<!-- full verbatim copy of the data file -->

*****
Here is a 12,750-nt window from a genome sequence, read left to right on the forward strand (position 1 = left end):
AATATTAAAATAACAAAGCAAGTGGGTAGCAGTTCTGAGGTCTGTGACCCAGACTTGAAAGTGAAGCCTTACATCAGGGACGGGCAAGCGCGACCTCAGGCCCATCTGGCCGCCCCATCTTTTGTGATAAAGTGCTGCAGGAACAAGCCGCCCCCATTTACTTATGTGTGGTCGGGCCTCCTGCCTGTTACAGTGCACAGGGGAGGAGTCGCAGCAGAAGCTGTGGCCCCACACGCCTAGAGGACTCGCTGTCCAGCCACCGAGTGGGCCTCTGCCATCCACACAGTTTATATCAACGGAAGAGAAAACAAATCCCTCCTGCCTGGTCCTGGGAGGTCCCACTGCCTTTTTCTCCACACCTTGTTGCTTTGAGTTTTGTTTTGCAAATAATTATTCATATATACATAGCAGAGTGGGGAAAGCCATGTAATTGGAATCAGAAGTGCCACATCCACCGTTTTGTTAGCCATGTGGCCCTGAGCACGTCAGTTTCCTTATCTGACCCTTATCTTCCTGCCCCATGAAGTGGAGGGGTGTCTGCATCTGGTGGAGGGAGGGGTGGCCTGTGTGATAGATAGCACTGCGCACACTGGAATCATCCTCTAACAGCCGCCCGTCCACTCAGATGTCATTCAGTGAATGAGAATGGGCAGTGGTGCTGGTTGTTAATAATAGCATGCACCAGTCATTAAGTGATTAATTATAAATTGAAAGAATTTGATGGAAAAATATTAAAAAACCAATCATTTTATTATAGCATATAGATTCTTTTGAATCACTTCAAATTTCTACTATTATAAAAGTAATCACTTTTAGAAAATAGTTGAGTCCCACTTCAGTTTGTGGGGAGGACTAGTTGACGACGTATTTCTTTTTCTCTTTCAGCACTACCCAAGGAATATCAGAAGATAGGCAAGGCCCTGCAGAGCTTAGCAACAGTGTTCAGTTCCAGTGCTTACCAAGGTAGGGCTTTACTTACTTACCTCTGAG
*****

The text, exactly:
Here is a 12,750-nt window from a genome sequence, read left to right on the forward strand (position 1 = left end):
AATATTAAAATAACAAAGCAAGTGGGTAGCAGTTCTGAGGTCTGTGACCCAGACTTGAAAGTGAAGCCTTACATCAGGGACGGGCAAGCGCGACCTCAGGCCCATCTGGCCGCCCCATCTTTTGTGATAAAGTGCTGCAGGAACAAGCCGCCCCCATTTACTTATGTGTGGTCGGGCCTCCTGCCTGTTACAGTGCACAGGGGAGGAGTCGCAGCAGAAGCTGTGGCCCCACACGCCTAGAGGACTCGCTGTCCAGCCACCGAGTGGGCCTCTGCCATCCACACAGTTTATATCAACGGAAGAGAAAACAAATCCCTCCTGCCTGGTCCTGGGAGGTCCCACTGCCTTTTTCTCCACACCTTGTTGCTTTGAGTTTTGTTTTGCAAATAATTATTCATATATACATAGCAGAGTGGGGAAAGCCATGTAATTGGAATCAGAAGTGCCACATCCACCGTTTTGTTAGCCATGTGGCCCTGAGCACGTCAGTTTCCTTATCTGACCCTTATCTTCCTGCCCCATGAAGTGGAGGGGTGTCTGCATCTGGTGGAGGGAGGGGTGGCCTGTGTGATAGATAGCACTGCGCACACTGGAATCATCCTCTAACAGCCGCCCGTCCACTCAGATGTCATTCAGTGAATGAGAATGGGCAGTGGTGCTGGTTGTTAATAATAGCATGCACCAGTCATTAAGTGATTAATTATAAATTGAAAGAATTTGATGGAAAAATATTAAAAAACCAATCATTTTATTATAGCATATAGATTCTTTTGAATCACTTCAAATTTCTACTATTATAAAAGTAATCACTTTTAGAAAATAGTTGAGTCCCACTTCAGTTTGTGGGGAGGACTAGTTGACGACGTATTTCTTTTTCTCTTTCAGCACTACCCAAGGAATATCAGAAGATAGGCAAGGCCCTGCAGAGCTTAGCAACAGTGTTCAGTTCCAGTGCTTACCAAGGTAGGGCTTTACTTACTTACCTCTGAG